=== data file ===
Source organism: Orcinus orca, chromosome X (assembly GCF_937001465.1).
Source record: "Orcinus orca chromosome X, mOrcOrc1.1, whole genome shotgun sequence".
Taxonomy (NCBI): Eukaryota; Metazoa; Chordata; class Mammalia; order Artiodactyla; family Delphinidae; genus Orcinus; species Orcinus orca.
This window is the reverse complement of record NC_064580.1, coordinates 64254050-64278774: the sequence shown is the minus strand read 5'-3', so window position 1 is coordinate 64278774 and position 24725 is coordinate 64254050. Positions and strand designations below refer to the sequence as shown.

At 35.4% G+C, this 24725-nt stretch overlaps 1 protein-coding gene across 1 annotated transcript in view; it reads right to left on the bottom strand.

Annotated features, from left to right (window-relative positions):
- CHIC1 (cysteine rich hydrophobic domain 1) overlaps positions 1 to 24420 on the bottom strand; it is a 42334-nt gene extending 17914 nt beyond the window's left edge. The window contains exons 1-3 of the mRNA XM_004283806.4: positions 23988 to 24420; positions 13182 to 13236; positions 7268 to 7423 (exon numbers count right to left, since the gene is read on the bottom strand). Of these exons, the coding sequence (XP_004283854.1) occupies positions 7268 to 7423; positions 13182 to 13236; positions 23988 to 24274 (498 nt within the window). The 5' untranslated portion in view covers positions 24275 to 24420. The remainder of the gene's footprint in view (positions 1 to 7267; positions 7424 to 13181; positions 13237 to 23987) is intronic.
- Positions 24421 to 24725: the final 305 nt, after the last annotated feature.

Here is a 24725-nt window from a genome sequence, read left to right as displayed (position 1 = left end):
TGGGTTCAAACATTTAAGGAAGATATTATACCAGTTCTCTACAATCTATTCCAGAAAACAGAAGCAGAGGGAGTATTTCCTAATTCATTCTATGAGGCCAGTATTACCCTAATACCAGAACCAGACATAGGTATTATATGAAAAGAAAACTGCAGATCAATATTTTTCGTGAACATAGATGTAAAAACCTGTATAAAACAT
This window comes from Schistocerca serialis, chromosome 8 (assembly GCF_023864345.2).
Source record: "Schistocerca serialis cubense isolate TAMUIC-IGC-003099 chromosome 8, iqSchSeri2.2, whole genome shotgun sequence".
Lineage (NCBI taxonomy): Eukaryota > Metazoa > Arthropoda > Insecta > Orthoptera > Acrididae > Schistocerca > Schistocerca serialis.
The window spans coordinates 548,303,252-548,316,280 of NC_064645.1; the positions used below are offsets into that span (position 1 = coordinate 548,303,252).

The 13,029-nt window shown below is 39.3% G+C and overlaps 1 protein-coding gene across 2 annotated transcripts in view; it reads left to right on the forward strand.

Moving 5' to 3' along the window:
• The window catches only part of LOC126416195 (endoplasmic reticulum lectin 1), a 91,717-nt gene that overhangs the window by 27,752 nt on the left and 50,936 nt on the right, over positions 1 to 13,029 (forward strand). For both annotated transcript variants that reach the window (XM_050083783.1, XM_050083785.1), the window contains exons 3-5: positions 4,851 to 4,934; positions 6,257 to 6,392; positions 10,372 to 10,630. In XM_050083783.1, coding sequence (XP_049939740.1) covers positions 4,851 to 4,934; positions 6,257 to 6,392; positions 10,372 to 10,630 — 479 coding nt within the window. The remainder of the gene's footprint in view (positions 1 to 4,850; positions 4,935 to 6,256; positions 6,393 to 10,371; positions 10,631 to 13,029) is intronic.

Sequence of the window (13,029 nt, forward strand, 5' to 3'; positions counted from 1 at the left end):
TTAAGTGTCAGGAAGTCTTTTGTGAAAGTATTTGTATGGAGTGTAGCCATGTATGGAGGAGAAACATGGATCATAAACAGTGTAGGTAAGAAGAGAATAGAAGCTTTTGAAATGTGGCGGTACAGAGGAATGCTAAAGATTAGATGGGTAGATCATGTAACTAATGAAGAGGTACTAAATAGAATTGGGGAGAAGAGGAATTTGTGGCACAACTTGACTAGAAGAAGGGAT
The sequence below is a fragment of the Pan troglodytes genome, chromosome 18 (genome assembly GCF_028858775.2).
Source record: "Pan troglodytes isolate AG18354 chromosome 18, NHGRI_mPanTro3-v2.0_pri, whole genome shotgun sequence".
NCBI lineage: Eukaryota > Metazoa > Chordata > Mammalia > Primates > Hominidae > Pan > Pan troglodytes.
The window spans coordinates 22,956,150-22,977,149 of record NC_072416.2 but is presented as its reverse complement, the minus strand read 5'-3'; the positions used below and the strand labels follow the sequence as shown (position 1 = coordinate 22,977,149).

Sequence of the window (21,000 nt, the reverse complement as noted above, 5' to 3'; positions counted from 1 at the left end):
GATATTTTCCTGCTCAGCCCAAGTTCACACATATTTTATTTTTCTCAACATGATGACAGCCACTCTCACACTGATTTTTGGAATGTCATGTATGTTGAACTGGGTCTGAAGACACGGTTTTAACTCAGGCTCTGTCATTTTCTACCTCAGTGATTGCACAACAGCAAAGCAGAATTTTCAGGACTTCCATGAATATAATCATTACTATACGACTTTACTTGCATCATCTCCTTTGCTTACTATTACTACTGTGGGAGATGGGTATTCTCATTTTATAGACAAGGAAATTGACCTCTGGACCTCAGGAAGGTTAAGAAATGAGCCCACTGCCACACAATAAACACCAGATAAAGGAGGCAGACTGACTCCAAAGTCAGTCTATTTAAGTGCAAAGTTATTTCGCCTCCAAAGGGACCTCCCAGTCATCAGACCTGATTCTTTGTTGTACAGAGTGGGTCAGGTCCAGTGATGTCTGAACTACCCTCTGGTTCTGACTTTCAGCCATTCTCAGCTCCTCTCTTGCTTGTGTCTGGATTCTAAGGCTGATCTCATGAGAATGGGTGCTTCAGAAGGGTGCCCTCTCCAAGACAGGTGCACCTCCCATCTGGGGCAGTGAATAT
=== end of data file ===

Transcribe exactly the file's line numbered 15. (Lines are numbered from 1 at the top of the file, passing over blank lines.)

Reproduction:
The 13,029-nt window shown below is 39.3% G+C and overlaps 1 protein-coding gene across 2 annotated transcripts in view; it reads left to right on the forward strand.